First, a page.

But many studies show that the major-
friends for job opportunities. Favors ity of people consider themselves above
But consider the finding that banks in the United States You average on a host of measures, from in-
are more likely to deny a mortgage application from a telligence to driving ability. Business
black person than from a white person, even when the ap- executives are no exception. We tend to overrate our in-
plicants are equally qualified. The common view has been dividual contribution to groups, which, bluntly put, tends
that hanks are hostile to African-Americans. While this to lead to an overblown sense of entitlement. We become
may be true of some banks and some loan officers, social the unabashed, repeated beneficiaries of this unconscious
psychologist David Messick has argued that in-group fa- bias, and the more we think only of our own contribu-
voritism is more likely to be at the root of such discrimi- tions, the less fairly we judge others with whom we work.
natory lending. A white loan officer may feel hopeful or Lab research demonstrates this most personal of biases.
lenient toward an unqualified white applicant while fol- At Harvard, Eugene Caruso, Nick Epley, and Max Bazer-
lowing the bank's lending standards strictly with an un- man recently asked MBA students in study groups to

Would you be willing to risk being in the

group disadvantaged by your own decision?


How (Un)ethical Are You?

estimate what portion of their group's work each had their referrals are the patient's best clinical option, how
done. The sum of the contribution by all members, of do they know that the promise of payment did not skew
course, must add up to uxm. But the researchers found their decisions? Similarly, many lawyers earn fees based
that the totals for each study group averaged 139%. In a on their clients' awards or settlements. Since going to trial
related study, Caruso and his colleagues uncovered ram- is expensive and uncertain, settling out of court is often an
pant overestimates by academic authors of their contri- attractive option for the lawyer. Attorneys may consciously
bution to shared research projects. Sadly, but not surpris- believe that settling is in their clients' best interests. But
ingly, the more the sum of the total estimated group how can they be objective, unbiased judges under these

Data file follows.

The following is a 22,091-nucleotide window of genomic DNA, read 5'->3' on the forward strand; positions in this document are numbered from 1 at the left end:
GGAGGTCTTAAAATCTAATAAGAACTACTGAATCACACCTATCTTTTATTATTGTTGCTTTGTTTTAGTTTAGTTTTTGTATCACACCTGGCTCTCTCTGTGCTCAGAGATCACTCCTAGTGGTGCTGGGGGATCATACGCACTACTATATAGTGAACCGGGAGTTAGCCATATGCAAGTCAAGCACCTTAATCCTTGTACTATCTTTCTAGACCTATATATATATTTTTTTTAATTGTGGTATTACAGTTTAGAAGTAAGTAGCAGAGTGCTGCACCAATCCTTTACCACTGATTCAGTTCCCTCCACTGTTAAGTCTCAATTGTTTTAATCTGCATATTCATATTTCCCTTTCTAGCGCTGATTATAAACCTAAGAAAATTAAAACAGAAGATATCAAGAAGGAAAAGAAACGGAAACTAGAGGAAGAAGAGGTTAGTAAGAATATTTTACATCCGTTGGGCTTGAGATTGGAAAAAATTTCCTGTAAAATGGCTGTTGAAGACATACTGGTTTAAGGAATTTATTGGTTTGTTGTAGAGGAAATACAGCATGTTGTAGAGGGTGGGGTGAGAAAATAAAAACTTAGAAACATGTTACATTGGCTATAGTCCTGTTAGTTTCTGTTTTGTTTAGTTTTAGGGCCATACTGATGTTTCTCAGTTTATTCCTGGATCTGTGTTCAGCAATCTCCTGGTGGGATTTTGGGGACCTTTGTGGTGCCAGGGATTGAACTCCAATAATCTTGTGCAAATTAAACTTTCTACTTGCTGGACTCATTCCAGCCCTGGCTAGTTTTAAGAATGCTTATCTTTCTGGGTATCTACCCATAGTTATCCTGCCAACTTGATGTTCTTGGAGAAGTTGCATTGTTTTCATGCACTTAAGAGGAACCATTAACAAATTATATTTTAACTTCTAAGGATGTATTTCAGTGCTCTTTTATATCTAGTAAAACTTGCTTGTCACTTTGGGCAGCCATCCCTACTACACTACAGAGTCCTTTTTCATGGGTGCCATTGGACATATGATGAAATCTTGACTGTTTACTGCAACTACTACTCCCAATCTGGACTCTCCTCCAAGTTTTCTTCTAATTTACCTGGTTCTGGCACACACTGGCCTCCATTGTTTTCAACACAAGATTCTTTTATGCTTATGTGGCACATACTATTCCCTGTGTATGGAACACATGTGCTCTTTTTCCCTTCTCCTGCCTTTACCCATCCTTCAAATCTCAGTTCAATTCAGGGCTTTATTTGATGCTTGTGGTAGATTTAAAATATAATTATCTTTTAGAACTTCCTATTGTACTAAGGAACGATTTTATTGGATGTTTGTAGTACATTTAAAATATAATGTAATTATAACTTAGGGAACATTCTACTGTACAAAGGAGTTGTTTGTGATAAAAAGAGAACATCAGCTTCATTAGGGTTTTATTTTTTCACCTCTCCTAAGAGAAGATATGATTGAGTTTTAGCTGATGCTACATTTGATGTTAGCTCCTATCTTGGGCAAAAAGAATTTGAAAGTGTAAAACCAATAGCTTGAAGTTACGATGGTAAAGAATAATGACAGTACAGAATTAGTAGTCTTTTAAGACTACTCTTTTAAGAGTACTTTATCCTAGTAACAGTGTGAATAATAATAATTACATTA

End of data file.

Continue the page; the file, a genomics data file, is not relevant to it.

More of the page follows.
effort exceeded 100% (in other words, the more credit circumstances?
each person claimed), the less the parties wanted to col- Research done with brokerage house analysts demon-
laborate in the future. strates how conflict of interest can unconsciously distort
Likewise in business, claiming too much credit can decision making. A survey of analysts conducted by the
destabilize alliances. When each party in a strategic part- financial research service First Call showed that during a
nership claims too much credit for its own contribution period in 2(xx> when the Nasdaq dropped 60%, fully 99%
and becomes skeptical about whether the other is doing of brokerage analysts'client recommendations remained
its fair share, they both tend to reduce their contributions "strong buy," "buy," or "hold." What accounts for this dis-
to compensate. This has obvious repercussions for the crepancy between what was happening and what was rec-
joint venture's performance. ommended? The answer may lie in a system that fosters
Unconscious overclaiming can be expected to reduce conflicts of interest. A portion of analysts' pay is based on
the performance and longevity of groups within organi- brokeragefirmrevenues. Somefirmseven tie analysts'com-
zations, just as it diminished the academic authors' will- pensation to the amount of business the analysts bring in
ingness to collaborate. It can also take a toll on employee from clients, giving analysts an obvious incentive to pro-
commitment. Think about how employees perceive raises. long and extend their relationships with clients. But to as-
Most are not so different from the children at Lake Wobe- sume that during this Nasdaq free fall all brokerage house
gon, believing that they, too, rank in the upper half of analysts were consciously corrupt, milking their clients to
their peer group. But many necessarily get pay increases exploit this incentive system, defies common sense. Surely
that are below the average. If an employee learns of a there were some bad apples. But how much more likely
colleague's greater compensation - while honestly believ- it is that most of these analysts believed their recommen-
ing that he himself is more deserving-resentment may dations were sound and in their clients' best interests.
be natural. At best, his resentment might translate into What many didn't appreciate was that the built-in conflict